Radical movements are often their own worst enemies. The activists within them have a bad habit of fighting over arcane bits of doctrine, forming counterproductive schisms, misreading power and engaging in self-defeating and ultimately self-destructive internal power struggles. When they do not carefully calculate their power and the moment to strike, they often overreach and are crushed. The state uses its ample resources to infiltrate, monitor and vilify groups and arrest or assassinate movement leaders—and all uprisings, even supposedly leaderless ones, have leaders. Success is not assured, especially given the endemic levels of violence that have characterized American society.

But no matter what happens, the chain reaction that leads to revolt has begun. Most people realize that our expectations for a better future have been obliterated, not only those for ourselves but also for our children. This realization has lit the fuse. There is a widespread loss of faith in established systems of power. The will to rule is weakening among the elites, who are entranced by hedonism and decadence. Internal corruption is rampant and transparent. Government is despised.

The nation, like many prerevolutionary societies, is headed into crisis. Lenin identified the components that come together to foster a successful revolt:

The fundamental law of revolution, which has been confirmed by all revolutions, and particularly by all three Russian revolutions in the twentieth century, is as follows: it is not enough for revolution that the exploited and oppressed masses should understand the impossibility of living in the old way and demand changes, what is required for revolution is that the exploiters should not be able to live and rule in the old way. Only when the “lower classes” do not want the old way, and when the “upper classes” cannot carry on in the old way—only then can revolution win.
When I was a foreign correspondent I covered revolts, insurgencies and revolutions, including the guerrilla conflicts in the 1980s in Central America; the civil wars in Algeria, Sudan and Yemen; and the two Palestinian uprisings or intifadas, along with the revolutions in East Germany, Czechoslovakia and Romania and the war in the former Yugoslavia. I have seen that despotic regimes collapse internally. Once the foot soldiers of the elite—the police, the courts, the civil servants, the press, the intellectual class and finally the army—no longer have the will to defend the regime, the regime is finished. When these state organs are ordered to carry out acts of repression—such as clearing people from parks and arresting or even shooting demonstrators—and refuse their orders, the old regime crumbles. The veneer of power appears untouched before a revolution, but the internal rot, unseen by the outside world, steadily hollows out the state edifice. And when dying regimes collapse, they do so with dizzying speed. Upheaval is coming. The people must be prepared. If we are, we will have a chance.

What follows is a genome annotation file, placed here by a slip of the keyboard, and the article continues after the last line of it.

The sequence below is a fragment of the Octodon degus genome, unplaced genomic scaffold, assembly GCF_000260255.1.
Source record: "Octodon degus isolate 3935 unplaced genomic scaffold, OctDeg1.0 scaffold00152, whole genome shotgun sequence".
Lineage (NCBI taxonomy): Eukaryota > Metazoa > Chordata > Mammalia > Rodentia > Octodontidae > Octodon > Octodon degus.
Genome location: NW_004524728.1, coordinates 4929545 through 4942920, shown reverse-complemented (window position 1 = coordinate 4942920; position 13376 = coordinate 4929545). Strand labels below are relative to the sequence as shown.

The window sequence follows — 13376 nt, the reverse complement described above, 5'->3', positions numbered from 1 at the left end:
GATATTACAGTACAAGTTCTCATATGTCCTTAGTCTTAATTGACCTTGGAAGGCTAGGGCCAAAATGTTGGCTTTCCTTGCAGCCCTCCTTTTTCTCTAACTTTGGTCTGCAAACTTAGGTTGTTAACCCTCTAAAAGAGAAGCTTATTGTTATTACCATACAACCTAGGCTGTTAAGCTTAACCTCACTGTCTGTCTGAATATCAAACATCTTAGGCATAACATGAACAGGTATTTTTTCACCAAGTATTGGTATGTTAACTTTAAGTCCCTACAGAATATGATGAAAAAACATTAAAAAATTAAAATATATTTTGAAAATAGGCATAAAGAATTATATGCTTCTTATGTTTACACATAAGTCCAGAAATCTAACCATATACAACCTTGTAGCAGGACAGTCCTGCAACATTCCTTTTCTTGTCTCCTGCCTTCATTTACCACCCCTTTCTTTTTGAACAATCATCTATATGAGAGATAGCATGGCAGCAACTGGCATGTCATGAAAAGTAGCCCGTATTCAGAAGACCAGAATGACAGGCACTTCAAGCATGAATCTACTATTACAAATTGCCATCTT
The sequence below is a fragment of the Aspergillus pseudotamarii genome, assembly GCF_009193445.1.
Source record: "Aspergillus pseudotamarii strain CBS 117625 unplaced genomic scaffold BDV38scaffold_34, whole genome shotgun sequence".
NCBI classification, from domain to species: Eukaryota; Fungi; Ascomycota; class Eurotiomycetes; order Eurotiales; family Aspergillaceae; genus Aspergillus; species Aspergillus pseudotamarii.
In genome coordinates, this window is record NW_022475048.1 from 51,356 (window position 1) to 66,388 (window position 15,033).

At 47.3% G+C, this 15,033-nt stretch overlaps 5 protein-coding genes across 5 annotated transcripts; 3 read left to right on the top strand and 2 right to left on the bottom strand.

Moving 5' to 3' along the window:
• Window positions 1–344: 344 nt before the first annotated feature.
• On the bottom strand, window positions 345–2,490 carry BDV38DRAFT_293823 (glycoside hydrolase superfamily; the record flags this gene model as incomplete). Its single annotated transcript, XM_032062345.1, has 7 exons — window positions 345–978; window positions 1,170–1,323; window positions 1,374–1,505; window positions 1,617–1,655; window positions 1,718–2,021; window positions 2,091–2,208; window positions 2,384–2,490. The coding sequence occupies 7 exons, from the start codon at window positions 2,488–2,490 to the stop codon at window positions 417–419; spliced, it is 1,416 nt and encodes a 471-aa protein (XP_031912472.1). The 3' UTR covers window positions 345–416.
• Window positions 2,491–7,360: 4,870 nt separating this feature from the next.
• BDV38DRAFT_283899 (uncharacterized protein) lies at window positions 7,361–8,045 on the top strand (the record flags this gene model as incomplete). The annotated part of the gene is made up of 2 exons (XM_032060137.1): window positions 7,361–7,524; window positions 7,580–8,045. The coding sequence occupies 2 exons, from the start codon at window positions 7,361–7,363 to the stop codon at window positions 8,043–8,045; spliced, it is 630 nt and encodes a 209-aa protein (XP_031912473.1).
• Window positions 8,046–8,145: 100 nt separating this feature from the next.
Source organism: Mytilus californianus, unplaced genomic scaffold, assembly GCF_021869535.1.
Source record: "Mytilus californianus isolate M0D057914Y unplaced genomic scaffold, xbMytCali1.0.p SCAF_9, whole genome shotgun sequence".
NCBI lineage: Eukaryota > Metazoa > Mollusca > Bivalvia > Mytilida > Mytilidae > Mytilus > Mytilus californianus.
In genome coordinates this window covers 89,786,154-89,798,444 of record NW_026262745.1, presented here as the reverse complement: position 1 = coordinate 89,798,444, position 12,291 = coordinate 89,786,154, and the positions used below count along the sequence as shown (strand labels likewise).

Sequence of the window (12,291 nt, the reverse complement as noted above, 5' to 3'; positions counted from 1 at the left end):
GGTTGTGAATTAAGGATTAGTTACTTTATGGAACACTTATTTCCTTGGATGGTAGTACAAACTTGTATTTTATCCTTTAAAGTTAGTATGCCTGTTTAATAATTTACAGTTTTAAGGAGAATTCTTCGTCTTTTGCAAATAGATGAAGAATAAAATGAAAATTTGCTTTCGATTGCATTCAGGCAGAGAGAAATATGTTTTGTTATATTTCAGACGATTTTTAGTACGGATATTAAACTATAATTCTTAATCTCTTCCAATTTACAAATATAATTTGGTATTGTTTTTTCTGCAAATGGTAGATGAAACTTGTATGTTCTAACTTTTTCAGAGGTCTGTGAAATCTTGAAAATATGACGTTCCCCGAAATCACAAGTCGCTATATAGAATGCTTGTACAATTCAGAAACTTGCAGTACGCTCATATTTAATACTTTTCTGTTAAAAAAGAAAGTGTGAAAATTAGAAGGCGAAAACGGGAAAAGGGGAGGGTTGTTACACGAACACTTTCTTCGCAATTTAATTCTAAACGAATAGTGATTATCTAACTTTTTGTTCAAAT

Fukushima’s “Caldrons of Hell”: More than 300 Tons of Highly Radioactive Water Generated Daily

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Asahi Shimbun, May 1, 2015 (emphasis added): Yauemon Sato, the ninth-generation chief of a sake brewery operating here since 1790 [and president of electric power company Aizu Denryoku] likens the crippled reactors at the Fukushima No. 1 nuclear power plant to “caldrons of hell.” In a recent interview with The Asahi Shimbun, Sato said the nuclear disaster “continues to recur every day”… Excerpts from the interview follow: Question: What drives you to be so active, including in the use of renewable energy? — Sato: You know the caldron of hell? You will be sent to hell and will be boiled in that caldron if you do evil. And there are four such caldrons in Fukushima… And the disaster has yet to end. It continues to recur every day. More than 300 tons of water, contaminated with intense levels of radioactive substances, are being generated every day…
  • 11:30 – The Prime Minister [said Fukushima] had been brought to a close. My reaction on hearing his words was, ‘Stop kidding.’ Reality is, though 4 years have passed, the accident has not yet been brought to a close at all.
  • 15:15 – What is the situation within the core? How much has melted? Where is the fuel exactly? We do not know… This is an accident of a severity that cannot be imagined anywhere else… As you can see, we are facing a very, very difficult situation. The only choice that we have open to us is to somehow keep the situation from getting worse.